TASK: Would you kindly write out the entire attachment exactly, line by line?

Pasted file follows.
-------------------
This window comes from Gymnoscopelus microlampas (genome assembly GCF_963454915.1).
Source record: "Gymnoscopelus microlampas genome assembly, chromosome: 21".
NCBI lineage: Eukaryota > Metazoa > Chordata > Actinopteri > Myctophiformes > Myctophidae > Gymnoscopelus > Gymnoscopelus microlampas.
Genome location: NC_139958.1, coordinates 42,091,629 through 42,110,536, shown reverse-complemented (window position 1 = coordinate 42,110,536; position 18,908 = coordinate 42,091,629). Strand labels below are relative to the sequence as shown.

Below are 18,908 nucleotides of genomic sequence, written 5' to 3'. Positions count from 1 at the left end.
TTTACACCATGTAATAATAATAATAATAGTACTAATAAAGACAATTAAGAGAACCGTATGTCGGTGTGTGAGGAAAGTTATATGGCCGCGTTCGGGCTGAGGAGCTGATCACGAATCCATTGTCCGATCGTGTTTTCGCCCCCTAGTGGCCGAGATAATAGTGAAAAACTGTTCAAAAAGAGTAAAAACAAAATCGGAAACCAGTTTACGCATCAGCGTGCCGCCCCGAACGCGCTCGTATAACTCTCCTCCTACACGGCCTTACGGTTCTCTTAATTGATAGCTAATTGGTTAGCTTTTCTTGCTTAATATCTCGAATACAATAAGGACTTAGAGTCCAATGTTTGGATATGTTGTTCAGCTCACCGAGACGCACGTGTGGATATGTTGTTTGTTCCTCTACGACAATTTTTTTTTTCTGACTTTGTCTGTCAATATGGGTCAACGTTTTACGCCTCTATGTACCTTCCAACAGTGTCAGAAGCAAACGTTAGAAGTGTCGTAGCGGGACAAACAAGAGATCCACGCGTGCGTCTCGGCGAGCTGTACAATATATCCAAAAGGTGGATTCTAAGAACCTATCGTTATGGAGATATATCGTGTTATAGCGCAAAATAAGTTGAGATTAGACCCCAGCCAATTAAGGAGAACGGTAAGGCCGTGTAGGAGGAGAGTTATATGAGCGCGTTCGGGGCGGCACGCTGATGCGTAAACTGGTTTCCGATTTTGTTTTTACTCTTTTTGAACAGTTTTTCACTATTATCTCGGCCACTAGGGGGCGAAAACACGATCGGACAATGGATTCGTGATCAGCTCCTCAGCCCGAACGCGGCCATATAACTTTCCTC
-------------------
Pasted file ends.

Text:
This window comes from Gymnoscopelus microlampas (genome assembly GCF_963454915.1).
Source record: "Gymnoscopelus microlampas genome assembly, chromosome: 21".
NCBI lineage: Eukaryota > Metazoa > Chordata > Actinopteri > Myctophiformes > Myctophidae > Gymnoscopelus > Gymnoscopelus microlampas.
Genome location: NC_139958.1, coordinates 42,091,629 through 42,110,536, shown reverse-complemented (window position 1 = coordinate 42,110,536; position 18,908 = coordinate 42,091,629). Strand labels below are relative to the sequence as shown.

Below are 18,908 nucleotides of genomic sequence, written 5' to 3'. Positions count from 1 at the left end.
TTTACACCATGTAATAATAATAATAATAGTACTAATAAAGACAATTAAGAGAACCGTATGTCGGTGTGTGAGGAAAGTTATATGGCCGCGTTCGGGCTGAGGAGCTGATCACGAATCCATTGTCCGATCGTGTTTTCGCCCCCTAGTGGCCGAGATAATAGTGAAAAACTGTTCAAAAAGAGTAAAAACAAAATCGGAAACCAGTTTACGCATCAGCGTGCCGCCCCGAACGCGCTCGTATAACTCTCCTCCTACACGGCCTTACGGTTCTCTTAATTGATAGCTAATTGGTTAGCTTTTCTTGCTTAATATCTCGAATACAATAAGGACTTAGAGTCCAATGTTTGGATATGTTGTTCAGCTCACCGAGACGCACGTGTGGATATGTTGTTTGTTCCTCTACGACAATTTTTTTTTTCTGACTTTGTCTGTCAATATGGGTCAACGTTTTACGCCTCTATGTACCTTCCAACAGTGTCAGAAGCAAACGTTAGAAGTGTCGTAGCGGGACAAACAAGAGATCCACGCGTGCGTCTCGGCGAGCTGTACAATATATCCAAAAGGTGGATTCTAAGAACCTATCGTTATGGAGATATATCGTGTTATAGCGCAAAATAAGTTGAGATTAGACCCCAGCCAATTAAGGAGAACGGTAAGGCCGTGTAGGAGGAGAGTTATATGAGCGCGTTCGGGGCGGCACGCTGATGCGTAAACTGGTTTCCGATTTTGTTTTTACTCTTTTTGAACAGTTTTTCACTATTATCTCGGCCACTAGGGGGCGAAAACACGATCGGACAATGGATTCGTGATCAGCTCCTCAGCCCGAACGCGGCCATATAACTTTCCTC